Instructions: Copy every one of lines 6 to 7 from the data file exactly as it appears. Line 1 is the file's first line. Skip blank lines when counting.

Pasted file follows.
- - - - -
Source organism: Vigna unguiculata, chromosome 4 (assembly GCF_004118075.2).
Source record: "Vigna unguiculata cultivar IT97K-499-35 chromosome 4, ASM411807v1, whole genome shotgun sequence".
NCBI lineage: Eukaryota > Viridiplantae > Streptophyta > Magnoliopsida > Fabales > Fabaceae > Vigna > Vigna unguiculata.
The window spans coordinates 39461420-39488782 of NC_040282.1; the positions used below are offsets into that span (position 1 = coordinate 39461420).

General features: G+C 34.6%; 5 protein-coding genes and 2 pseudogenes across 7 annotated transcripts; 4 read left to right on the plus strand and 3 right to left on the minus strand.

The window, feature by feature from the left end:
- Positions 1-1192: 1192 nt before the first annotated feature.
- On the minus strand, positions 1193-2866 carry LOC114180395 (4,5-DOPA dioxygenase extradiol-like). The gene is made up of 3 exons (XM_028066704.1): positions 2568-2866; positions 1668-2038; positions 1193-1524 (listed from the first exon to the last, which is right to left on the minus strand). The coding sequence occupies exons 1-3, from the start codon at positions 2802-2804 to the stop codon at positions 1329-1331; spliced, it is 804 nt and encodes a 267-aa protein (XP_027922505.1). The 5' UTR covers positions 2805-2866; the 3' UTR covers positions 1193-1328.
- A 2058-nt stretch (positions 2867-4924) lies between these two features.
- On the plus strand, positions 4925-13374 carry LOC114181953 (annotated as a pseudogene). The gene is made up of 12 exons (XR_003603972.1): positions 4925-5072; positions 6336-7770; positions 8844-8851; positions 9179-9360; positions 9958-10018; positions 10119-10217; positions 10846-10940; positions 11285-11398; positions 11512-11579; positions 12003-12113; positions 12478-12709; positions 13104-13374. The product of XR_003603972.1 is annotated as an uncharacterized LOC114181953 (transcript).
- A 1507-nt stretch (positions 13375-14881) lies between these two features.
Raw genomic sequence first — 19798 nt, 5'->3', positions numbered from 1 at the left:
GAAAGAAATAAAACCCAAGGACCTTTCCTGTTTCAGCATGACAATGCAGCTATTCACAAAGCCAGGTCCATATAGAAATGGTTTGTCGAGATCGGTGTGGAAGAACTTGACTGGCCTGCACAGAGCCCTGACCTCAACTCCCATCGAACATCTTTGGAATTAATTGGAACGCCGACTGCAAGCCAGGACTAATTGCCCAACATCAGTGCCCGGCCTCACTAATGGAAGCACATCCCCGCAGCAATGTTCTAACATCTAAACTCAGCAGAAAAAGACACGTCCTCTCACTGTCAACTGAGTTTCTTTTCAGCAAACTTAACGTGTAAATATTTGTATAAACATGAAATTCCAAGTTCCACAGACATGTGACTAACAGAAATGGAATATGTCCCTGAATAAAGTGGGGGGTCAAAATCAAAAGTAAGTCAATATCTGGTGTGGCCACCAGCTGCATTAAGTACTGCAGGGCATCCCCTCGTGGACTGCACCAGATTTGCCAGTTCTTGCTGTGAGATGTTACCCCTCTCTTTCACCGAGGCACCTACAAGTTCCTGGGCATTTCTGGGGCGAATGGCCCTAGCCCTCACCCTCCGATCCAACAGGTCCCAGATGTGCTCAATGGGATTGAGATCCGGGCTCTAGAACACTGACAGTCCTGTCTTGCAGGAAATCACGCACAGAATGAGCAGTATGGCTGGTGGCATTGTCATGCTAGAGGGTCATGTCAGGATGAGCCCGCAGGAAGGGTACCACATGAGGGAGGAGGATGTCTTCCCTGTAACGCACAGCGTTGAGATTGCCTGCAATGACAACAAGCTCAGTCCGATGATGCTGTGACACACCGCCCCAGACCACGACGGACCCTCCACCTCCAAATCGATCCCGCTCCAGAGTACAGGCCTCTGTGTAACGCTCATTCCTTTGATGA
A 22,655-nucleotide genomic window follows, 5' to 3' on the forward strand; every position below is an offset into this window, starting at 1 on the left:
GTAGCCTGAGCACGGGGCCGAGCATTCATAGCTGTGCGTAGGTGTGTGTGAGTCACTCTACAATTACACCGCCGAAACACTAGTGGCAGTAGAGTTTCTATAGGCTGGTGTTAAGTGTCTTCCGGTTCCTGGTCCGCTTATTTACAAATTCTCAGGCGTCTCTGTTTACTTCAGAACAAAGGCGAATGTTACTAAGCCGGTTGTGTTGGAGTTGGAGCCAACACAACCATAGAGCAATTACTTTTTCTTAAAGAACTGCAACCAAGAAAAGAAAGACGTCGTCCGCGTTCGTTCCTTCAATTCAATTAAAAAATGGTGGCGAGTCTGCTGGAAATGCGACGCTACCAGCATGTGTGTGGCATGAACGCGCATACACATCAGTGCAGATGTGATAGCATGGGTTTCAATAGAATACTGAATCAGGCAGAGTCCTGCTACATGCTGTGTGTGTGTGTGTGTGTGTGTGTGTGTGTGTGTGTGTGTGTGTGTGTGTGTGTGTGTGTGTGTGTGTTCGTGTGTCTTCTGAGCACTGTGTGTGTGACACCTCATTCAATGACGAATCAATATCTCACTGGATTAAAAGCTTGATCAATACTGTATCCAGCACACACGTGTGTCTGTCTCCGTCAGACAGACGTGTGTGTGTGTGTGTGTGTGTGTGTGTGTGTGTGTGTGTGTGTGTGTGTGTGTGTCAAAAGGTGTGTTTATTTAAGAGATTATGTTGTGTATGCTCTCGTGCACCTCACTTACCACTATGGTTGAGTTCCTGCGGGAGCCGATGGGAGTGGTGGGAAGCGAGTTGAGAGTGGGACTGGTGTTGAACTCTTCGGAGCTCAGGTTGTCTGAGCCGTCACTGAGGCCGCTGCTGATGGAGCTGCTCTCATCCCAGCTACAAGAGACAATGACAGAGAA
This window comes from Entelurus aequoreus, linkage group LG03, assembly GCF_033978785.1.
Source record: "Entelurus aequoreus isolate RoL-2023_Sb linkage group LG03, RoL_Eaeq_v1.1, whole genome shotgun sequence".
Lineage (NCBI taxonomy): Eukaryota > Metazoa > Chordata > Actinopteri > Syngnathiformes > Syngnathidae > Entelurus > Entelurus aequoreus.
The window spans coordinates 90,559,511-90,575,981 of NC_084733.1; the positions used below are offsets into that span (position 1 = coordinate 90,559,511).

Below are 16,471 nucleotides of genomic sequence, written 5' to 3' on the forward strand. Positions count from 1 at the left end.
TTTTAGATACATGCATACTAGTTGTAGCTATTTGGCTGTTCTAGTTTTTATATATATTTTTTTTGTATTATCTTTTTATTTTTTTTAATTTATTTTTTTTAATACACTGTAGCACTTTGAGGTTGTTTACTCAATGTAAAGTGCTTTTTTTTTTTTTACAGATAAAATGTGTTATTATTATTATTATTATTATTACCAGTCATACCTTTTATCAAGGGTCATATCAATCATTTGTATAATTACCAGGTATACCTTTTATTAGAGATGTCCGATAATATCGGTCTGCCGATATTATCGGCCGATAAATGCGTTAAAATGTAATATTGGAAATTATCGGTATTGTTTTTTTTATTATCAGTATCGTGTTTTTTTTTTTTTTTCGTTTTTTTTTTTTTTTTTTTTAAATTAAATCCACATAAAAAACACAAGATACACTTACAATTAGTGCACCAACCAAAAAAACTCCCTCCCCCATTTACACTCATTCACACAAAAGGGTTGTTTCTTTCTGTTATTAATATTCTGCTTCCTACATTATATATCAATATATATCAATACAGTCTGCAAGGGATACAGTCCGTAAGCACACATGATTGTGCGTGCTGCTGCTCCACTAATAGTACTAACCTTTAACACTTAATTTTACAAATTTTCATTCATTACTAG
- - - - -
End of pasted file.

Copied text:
The window, feature by feature from the left end:
- Positions 1-1192: 1192 nt before the first annotated feature.